Football League clubs have backed calls for the introduction of safe-standing areas at Championship grounds.
All-seater stadiums have been compulsory in the Championship and Premier League since an inquiry into the 1989 Hillsborough disaster, which claimed the lives of 96 Liverpool fans.
Safe-standing areas, featuring retractable seats, have been introduced abroad, most notably in Germany.
At a Football League meeting, most of the 72 clubs voted for the plans.
Peter Daykin, safe-standing co-ordinator for the Football Supporters' Federation, welcomed the decision and urged the government to support its plans.
He told BBC Radio 5 live: "It's a very significant development in the campaign for standing areas in football.
"We're approaching 25 years since the Hillsborough disaster and both football and policing technology is a completely different ball game now."
On 15 April, 1989, during an FA Cup semi-final tie against Nottingham Forest at Sheffield Wednesday's Hillsborough stadium, 95 Liverpool fans were killed while a 96th was left in a coma and died in 1993.
In September 2012, Prime Minister David Cameron said the police had failed to do enough to stop the Leppings Lane end of the ground becoming overcrowded and found the safety of the crowds had been "compromised at every level".
Daykin says football stadia are much safer now, with improved attitudes and policing techniques.
He added: "If you unpick what happened at Hillsborough, we have successive reports, starting with the Taylor Report in 1990 and finishing with the Hillsborough Independent Panel Report, and they list the reasons why it took place.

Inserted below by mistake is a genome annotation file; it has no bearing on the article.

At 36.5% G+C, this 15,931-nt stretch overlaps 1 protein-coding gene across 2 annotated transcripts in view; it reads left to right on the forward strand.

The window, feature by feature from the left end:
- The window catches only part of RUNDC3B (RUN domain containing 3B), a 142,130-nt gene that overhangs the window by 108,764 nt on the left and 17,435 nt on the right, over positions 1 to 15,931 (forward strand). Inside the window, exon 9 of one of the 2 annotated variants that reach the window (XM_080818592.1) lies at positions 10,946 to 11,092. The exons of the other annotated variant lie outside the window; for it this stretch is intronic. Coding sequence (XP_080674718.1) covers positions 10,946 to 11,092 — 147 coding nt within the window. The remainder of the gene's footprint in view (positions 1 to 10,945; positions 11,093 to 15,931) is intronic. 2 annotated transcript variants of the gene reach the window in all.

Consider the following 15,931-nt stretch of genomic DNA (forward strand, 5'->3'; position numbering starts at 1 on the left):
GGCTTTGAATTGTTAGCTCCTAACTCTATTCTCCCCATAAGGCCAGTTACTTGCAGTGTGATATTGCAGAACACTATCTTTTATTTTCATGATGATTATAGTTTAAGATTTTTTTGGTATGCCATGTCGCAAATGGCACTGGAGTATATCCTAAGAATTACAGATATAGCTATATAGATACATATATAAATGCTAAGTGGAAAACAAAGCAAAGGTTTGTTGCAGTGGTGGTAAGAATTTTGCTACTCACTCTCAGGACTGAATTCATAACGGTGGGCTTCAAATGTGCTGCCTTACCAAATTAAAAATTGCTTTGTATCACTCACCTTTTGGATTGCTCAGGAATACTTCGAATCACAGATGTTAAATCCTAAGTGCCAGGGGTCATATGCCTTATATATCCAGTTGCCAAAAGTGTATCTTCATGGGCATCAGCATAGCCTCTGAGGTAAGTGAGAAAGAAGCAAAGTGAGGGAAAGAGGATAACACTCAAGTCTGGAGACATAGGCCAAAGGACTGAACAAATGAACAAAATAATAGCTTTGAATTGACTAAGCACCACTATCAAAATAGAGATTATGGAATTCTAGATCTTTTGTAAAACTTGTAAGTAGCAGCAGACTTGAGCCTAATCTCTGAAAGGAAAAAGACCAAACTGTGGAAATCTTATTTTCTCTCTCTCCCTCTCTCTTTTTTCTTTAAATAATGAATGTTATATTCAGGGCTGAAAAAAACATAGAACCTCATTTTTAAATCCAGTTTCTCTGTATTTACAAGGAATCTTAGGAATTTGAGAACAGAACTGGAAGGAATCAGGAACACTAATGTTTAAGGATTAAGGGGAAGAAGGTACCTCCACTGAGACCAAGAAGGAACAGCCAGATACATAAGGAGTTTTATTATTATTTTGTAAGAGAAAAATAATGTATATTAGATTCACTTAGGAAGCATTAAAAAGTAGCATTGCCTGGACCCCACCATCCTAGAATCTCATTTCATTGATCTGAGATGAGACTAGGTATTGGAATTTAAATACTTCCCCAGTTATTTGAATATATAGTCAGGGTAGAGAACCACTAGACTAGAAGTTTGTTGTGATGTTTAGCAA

"There are numerous reasons, including an attitude that didn't value football fans, where they were able to stand in areas without a safety certificate on crumbling terraces.
"The report also lists criminally negligent policing, poor stewarding, fences and all sorts of things that conspired for Hillsborough to happen.
"There were specific issues with the stadium architecture that exacerbated that but with a safe-standing area at Leppings Lane as it is today, then it wouldn't have happened."
However, Margaret Aspinall of the Hillsborough Family Support Group, still opposes any plans to allow standing at football matches.
She told BBC Radio 5 live: "We have listened carefully to the arguments but, as far as the Hillsborough Family Support Group is concerned, we had a vote on this and it was a unanimous vote that there is no such thing as safe standing.
"I do not understand why people want to go backwards after so many steps forward."
A rail-seating system, where a seat can be unlocked or locked to create a standing or seated area, is used at some of Germany's biggest grounds, including at Borussia Dortmund's Westfalenstadion, which has a capacity of more than 80,000.
Dr Clifford Stott, from the University of Leeds, is one of Europe's leading experts on football crowd management. He said: "Standing goes on all the time in areas designed for seating and it's more dangerous than if we moved to a rail seating system."
Football League chief executive Shaun Harvey believes that the issue has to be debated, but does not expect to see any potential changes implemented in the near future.
He said: "The consultation has given us a better understanding of the wide range of views held by clubs on this issue and we will take our cue from the prevailing opinion.
"We recognise this is both a complicated and sensitive matter that will need significant debate. Therefore, no-one should assume that it will lead to overnight change."
Blackburn managing director Derek Shaw said standing areas could help solve the issue facing most clubs where sections of fans stand in seating areas.
"If the option is there and the circumstances are right and everybody agrees it is safe, and it is passed by the authorities, then I think standing areas are absolutely fine," he said.
A spokesperson from the Department for Culture, Media and Sport, added: "Safety for spectators in stadiums is absolutely paramount. The government will continue to work with football authorities on this issue."